Bad Movies Beware!
WHAT. A. YEAR.
First, I get knocked on the damned head so hard that I end up under the care of a neurologist. Don’t worry, I’m fine now, but it stopped me in my tracks pretty good. Then, I publish a book, get invited to judge at two film festivals, and wind up at my first year at DragonCon. In between, it’s been appearances and book signings left and right, cons galore, and a work schedule that reminds me that I listen to Death Metal to relax.
Yeah, it’s been hectic.
While I was at G2K Games here in my hometown, I ran across this little gem. It looked interesting enough, but little did I know that this gem was actually a turd corn cosplaying as a gem.
Anyway: Meet Rebecca!
Ol’ Becky is out one night when she’s assaulted by a vampire and left for dead. A couple of Federal spooks take her body and resurrect her as a genetically engineered vampire for their elite black-ops program designed to tackle supernatural issues. They train her to fight, and she quickly becomes their top agent.
“A turd? This sounds awesome!”
Yeah, I’ve played Bloodrayne, too. Just wait for it.
And I do mean wait. And keep waiting. Yeah, I could do what I typically do and give you the synopsis, but I’d like this review to NOT be 3,000 words. The writer/producer/director decided that we needed background on EVERY character, right down to characters who, frankly, don’t really matter for more than a scene or two. It’s all interwoven between scenes of Rebecca training, coping with being a vampire, and being paid in time spent watching her husband and son mourn her death and live their lives.
Then come the witches!
Um…yeah, not really.
Rebecca comes back from one of her visits and finds the entire agency dead. The witches attack, and she kills all of them except one, who takes her down with a tranquilizer dart.
As it turns out, a different group killed Rebecca’s agency while looking for something. Madeline, the leader of a group of genetically engineered witches from the same program that created Rebecca, is the one who took Rebecca and brought her in for a job: recover the Witches Hammer before the vampire Hugo finds it and uses it to summon the Souls of the Damned to take over the world.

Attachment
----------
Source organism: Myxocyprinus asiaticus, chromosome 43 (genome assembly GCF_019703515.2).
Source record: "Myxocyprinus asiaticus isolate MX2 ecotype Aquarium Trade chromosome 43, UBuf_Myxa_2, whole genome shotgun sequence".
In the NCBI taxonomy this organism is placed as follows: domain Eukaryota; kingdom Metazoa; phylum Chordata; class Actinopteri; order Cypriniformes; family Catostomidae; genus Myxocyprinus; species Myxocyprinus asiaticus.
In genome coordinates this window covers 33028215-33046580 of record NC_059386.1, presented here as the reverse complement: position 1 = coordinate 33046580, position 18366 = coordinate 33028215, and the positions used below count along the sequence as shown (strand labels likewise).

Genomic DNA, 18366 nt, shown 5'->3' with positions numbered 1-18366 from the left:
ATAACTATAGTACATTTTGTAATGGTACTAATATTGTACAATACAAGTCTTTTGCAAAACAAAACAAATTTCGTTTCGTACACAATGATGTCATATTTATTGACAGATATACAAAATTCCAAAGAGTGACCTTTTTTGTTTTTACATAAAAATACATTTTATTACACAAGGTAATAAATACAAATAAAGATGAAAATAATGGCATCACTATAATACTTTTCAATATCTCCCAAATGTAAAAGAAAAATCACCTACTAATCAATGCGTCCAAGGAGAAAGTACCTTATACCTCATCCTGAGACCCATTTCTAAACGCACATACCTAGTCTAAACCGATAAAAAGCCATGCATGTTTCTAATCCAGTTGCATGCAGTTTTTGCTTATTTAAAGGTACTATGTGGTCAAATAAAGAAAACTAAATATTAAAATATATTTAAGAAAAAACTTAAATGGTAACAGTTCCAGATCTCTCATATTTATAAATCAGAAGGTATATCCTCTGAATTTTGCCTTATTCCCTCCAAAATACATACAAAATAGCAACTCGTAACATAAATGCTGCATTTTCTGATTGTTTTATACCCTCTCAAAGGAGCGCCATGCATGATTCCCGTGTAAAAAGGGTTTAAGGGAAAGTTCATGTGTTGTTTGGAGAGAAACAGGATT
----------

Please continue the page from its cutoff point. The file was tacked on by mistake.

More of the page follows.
Why yes! Yes, he IS a giant cliché!
We then get an entire history of the book, who created it, and what happened to the young woman who wrote it. THIS background story was handy. And it’s the first of many, so if you decide to watch this movie, buckle up. You’re in for a HAUL.
Edward, Madeline’s assistant, is assigned to Rebecca. He hates her simply because she’s a vampire, but they soon form a friendship that Edward seems to want more out of. Meanwhile, another set of vampires is also looking for the book. Meet Charlotte and Oscar. Charlotte is a morbidly obese female vampire, and Oscar is her little person lover.
Frankly, this is where the movie becomes what it should’ve been from ground zero. It turns into a very Joss Whedon-style (love him or hate him) kind of Badass Vamp Chick film with a lot of offbeat humor and fight scenes that are fun to watch.
After a brawl in the bar that ends with Rebecca staking Charlotte and Edward beating Oscar unconscious with a frying pan, they head to the castle where Hugo and his troupe await. Frankly, I don’t want to give away too much here, though I will say that the plan to resurrect Katanya, the girl who wrote the Witches Hammer, is foreseeable from the moment you watch her backstory.
So, let’s just get on with the verdict!
VERDICT: Painfully watchable.
Yeah, it’s not that bad of a stink log.
This is a British indie film, and that’s significant because their indie cinema tends to be better quality than ours. Frankly, it’s because they get government funding for arts over there, as do a lot of European countries. Not to s**t on American indie cinema, but decent camera equipment, sets, and gear cost real money.
ANYWAY: let’s start with the problems and work our way down from there.
The biggest issue with this movie isn’t the cinematography, which is a little shoddy. It’s the writing and directing. There is WAY too much exposition in this film. The movie doesn’t really begin until Rebecca comes back from her visit with her family and finds the agency destroyed. Until then, we get twenty minutes of her backstory, training, and backstory of the agency that doesn’t really matter in the long run.
There’s also a LOT of backstory on characters who have little to no screen time. Victor, the assassin working for Hugo, has an entire scene about his past, yet he was only in two scenes in the movie where he did much of anything. We got an entire sequence about Edward’s wife, and it was a story that could’ve been told in very little dialogue and less shooting time. A lot of Rebecca pining over her family could’ve been left out of this one as well, and probably would’ve resulted in a tighter, more concise film.
Instead, they attempted War and Peace…with Vampires.
The second act of the film almost makes up for the dragging first act, as it speeds up the action and the wit. It makes it watchable on the whole, but don’t think you’ll be able to do it stone cold sober. Giving it four Piles of S**t. Not terrible, but it could’ve been a lot better than it was.